Gregory students performed the world premiere of “The Superhero Ultraferno” on October 23 and 24 at the school’s Nickerson Performing Arts Center. Twenty school thespians participated in the action-packed fall play.

Waiting to find out what the annual fall play would be this year, the school eagerly awaited the announcement from play director and drama teacher Lisa Bodden at an all-school meeting in mid-September. “Superhero Ultraferno” was written by Don Zolidis and the Gregory show was its first ever.

With a staggering 90 or more roles to fill, Bodden encouraged the student body to audition for the play. The production of the play went smoothly, according to junior actor Devin Johnson. Practices went well and the set came together in a timely manner.

But some students had a challenge: juggling simultaneous volleyball practices and rehearsals for the play. Johnson and other volleyball players, including freshman Nina Armstrong and sophomore Caroline Zlaket, faced a scheduling conflict.

Volleyball practices cut through play rehersal, so student athletes had to find a way to balance both. “It was difficult to memorize lines while simultaneously playing volleyball,” freshman Nina Armstrong said, “but in the end it all paid off and the play was executed flawlessly.”

The play was well-executed. Bodden put an enormous amount of time into planning and directing the play, and the actors themselves demonstrated impressive dedication to not just one role, but to many roles.

Every actor in the production played a number of roles. Senior Daniel Rosenberg said this arrangement actually worked well. “Having more than one role was good for everyone, because it really helped the actors shine, whereas in some plays the focus purely remains on two characters,” Rosenberg said.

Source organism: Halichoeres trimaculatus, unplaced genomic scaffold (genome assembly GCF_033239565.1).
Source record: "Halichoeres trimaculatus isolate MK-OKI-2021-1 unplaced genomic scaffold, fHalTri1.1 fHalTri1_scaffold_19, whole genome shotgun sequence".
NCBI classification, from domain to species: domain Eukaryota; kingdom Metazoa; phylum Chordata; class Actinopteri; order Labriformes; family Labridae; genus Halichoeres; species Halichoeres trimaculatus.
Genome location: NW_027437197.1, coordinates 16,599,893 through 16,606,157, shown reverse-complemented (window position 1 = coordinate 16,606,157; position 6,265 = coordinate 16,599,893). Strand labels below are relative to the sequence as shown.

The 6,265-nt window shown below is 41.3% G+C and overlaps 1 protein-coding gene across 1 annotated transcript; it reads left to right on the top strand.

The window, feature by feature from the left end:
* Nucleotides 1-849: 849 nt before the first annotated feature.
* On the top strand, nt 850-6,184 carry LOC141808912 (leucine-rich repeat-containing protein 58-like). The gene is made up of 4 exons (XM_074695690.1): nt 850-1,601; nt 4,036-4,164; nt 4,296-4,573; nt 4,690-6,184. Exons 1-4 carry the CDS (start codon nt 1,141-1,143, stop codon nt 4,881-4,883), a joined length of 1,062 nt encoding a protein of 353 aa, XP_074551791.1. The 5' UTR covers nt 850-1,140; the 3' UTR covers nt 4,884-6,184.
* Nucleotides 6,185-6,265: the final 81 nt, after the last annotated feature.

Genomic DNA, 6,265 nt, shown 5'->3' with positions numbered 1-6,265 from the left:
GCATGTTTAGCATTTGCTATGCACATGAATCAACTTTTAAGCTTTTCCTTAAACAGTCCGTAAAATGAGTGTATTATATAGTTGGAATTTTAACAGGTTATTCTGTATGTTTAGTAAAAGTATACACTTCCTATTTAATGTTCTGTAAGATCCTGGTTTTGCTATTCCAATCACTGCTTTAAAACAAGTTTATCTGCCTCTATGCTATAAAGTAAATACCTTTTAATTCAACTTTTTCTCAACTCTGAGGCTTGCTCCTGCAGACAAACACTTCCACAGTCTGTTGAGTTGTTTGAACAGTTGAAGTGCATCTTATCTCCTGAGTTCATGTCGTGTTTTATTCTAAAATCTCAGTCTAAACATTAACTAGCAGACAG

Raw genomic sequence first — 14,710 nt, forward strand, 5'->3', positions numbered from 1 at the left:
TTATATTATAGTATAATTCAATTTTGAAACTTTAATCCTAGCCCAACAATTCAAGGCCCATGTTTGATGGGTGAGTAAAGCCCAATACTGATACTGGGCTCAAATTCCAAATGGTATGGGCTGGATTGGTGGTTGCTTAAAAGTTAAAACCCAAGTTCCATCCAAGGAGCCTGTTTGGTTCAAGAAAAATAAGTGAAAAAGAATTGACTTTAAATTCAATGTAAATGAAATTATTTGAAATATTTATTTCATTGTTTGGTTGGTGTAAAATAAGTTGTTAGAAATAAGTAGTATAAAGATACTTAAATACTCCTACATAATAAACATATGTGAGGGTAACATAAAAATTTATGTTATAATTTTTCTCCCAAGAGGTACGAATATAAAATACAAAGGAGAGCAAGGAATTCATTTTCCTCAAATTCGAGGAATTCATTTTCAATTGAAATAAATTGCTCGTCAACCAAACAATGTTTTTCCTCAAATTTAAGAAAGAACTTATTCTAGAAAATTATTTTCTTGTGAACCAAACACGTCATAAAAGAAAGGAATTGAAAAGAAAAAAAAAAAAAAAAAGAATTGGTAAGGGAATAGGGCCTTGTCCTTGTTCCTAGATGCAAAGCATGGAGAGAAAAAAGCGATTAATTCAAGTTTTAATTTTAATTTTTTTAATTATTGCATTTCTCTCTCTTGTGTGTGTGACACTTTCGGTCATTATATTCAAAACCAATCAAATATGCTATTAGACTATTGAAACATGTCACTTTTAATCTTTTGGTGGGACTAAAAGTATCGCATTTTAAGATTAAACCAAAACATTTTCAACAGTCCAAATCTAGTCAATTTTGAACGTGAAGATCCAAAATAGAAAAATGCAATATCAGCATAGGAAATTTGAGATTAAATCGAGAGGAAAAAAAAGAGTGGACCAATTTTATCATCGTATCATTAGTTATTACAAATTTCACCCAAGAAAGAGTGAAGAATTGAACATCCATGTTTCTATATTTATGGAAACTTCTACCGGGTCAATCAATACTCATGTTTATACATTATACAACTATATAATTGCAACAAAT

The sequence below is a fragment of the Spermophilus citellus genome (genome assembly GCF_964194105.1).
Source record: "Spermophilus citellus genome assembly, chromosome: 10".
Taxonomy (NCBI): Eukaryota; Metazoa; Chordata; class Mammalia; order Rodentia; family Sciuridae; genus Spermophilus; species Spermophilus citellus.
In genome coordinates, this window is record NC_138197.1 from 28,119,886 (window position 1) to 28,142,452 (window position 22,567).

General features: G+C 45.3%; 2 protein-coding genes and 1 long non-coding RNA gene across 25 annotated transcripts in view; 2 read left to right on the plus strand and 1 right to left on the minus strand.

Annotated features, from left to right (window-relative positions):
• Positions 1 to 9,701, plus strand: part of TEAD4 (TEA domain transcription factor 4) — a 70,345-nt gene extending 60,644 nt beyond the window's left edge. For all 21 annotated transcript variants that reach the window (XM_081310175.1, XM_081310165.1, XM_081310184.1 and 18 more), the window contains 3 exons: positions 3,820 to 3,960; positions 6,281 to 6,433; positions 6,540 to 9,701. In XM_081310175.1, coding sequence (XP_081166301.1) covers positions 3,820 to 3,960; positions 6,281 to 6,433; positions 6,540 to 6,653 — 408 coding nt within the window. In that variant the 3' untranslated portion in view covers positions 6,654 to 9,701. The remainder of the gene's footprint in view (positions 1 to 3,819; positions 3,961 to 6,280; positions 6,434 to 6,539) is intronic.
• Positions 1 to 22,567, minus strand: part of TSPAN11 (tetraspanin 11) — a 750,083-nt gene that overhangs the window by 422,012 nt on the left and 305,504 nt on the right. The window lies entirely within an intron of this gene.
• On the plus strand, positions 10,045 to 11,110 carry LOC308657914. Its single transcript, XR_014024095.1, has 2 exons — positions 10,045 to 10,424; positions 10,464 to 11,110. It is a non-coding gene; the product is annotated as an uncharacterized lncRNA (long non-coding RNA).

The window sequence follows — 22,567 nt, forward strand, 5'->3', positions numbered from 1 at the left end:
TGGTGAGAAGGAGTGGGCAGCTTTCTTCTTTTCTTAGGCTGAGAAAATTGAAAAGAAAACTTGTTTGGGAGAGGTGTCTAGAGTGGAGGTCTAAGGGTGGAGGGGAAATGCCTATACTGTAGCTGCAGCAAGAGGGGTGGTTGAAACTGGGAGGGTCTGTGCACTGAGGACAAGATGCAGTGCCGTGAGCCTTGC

The audience’s attention was captured during the play as they watched a series of superheroes transform into other superheroes. Even with so many characters, the play revealed detailed personalities for most of the characters.

Set details were not overlooked either. In addition to the actors, the technical staff made “Ultraferno” possible. Leaders in Bodden’s Stagecraft class made the visual and audio effects for instance, Senior Brian Liu even composed the “Superhero Ultraferno” theme song, adding an element of individuality and uniqueness to the show.

The set was also completely mobile, adding another challenge to the production of the play. Senior and assistant stage manager Skylar Decker said, “It’s always hard to move the larger set pieces into place without creating too much noise and disrupting the play,” but movable stage pieces became a perfect solution.

The stage crew silently transformed the set as the play progressed. Decker said, “Communication could have been hard due to the noise made by the pieces, but moving the props was the easiest part of the night” thanks to the help of the staff.

The night was a success with a truly comical, and captivating play. Being a spoof on the dozens of superhero movies that came out this decade, the students of the Gregory School depicted one to four superheros.

The first act portrayed all of the DC superheros, then transitioned to Marvel superheros in the second act.

The play concluded with a hilarious, yet thoughtful “German Soap-opera” rendition of spiderman. Once again, Bodden, the actors, and the crew pulled off another truly successful fall play.